Sure. Some of it's traditional stuff, like a snake representing fertility and wisdom, but I add my own stuff to it as well. But because I live with snakes and deal with them on a daily basis, I have a more personal meaning for them as well: to love while expecting none in return, to appreciate the unique beauty at face value, and to look beneath the surface of form to the common things that all living beings share. I use centipedes to represent fear, flowers to represent sex and transience, dogs to represent fidelity and subservience and sometimes protection. Birds I usually use for a sort of elevation—nothing new there. Of course you have to consider the context of it all. I guess anything can mean anything in symbolism, which makes it sort of complicated, but I try to use it with an emotional or intellectual temperance that makes it easy to read. I'm not really trying to paint enigmas here. I don't use a language that no one else can understand. I think that artists that do that are psuedo-intellectual masturbators.

I find it very interesting that you have such a positive image of snakes. I would expect that to most people they represent something negative, like fear or even evil. Then again, most people probably couldn't fathom having pet snakes.
I love having them as pets. I won't keep venomous ones. I have nothing bad to say about people who do (as long as they're very responsible) but I won't chance it. A snake isn't a cat or dog, they're never really tame and they don't love humans, no matter how friendly they seem. It is in their nature to bite. As long as there is that understanding, they can be safely kept. Maybe it is that aspect of them that causes fear and makes people perceive them as "evil". Or maybe it is that they don't have facial expressions like some other animals, and appear alien in form. Who can say for sure? There isn't any real need for unreasonable fear here, but show some respect. Actually, that goes for all animals.

Some of your compositions seem so far fetched, and the characters are sometimes very odd. Do you intend for your work to be humorous?
Oh yes, absolutely. I paint and draw with a great deal of humor. Sure, there are times when things are dark, but even in those pieces I try to add a dash of comedy or absurdity, and I try to do so without using much irony, because that's whiny. One of my favorite quotes is, “Those who shun the whimsy in things will feel rigor mortis long before their death.” It’s a line from Still Life with Woodpecker by Tom Robbins.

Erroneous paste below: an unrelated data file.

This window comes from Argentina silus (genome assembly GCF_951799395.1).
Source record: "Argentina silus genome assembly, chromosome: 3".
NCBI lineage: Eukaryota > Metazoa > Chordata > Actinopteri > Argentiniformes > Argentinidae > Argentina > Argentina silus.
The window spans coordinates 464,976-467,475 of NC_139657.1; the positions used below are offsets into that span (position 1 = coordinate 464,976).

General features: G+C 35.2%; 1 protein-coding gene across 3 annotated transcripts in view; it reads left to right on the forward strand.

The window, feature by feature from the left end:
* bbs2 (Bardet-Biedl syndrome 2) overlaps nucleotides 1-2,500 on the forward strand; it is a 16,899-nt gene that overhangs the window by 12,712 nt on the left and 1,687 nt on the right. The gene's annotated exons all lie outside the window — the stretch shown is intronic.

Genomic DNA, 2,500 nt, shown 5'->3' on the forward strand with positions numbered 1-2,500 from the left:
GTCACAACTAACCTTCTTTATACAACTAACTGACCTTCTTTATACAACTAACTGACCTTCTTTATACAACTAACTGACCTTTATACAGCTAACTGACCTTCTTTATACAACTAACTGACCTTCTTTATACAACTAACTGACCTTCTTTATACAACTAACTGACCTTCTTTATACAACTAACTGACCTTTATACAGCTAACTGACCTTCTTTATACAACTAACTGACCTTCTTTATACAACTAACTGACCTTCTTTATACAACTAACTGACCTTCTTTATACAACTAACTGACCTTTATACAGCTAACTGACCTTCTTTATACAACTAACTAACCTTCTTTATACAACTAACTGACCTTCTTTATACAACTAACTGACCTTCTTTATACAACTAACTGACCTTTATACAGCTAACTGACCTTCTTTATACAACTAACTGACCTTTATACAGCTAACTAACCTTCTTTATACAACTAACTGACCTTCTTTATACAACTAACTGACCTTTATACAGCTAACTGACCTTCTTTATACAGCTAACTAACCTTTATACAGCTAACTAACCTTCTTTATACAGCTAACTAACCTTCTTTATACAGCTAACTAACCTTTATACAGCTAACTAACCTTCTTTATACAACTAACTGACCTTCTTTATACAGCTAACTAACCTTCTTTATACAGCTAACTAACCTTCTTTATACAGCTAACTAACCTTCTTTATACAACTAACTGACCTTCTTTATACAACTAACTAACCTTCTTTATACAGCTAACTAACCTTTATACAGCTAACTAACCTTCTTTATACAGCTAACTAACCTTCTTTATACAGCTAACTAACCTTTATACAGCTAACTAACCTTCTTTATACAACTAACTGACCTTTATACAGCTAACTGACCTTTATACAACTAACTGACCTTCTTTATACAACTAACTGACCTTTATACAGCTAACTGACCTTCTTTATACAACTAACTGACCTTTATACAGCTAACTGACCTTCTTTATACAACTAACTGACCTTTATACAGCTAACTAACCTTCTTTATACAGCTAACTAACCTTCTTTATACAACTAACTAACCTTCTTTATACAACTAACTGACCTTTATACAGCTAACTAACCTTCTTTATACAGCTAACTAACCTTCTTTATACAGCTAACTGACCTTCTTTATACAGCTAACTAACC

Do your works have a message?
Usually there's a message there, one pretty much anyone can read. Often I hide a few things beneath the surface to make things fun, but there's always a way to get there on your own. Sometimes people interpret my work and come up with something profoundly deeper than what I had intended. I LOVE when that happens, and I tell them so.

What themes are you pursuing in your art?
Visually, human figure and animal figure compositions. Conceptually I try to focus on the relationships between living things and each other and the world around them.

Why are figures interesting subjects?
The human figure is a subject we can all relate to. They are us. It speaks a language that all humans understand, whether in cave paintings, religious text, or pornography.

What makes a compelling pose?
Good lighting, tastefulness, mechanics (what can the body do?), environment, props (I often use them for symbols), expression (facial and otherwise), and body language.

Tell me about your series of angel drawings.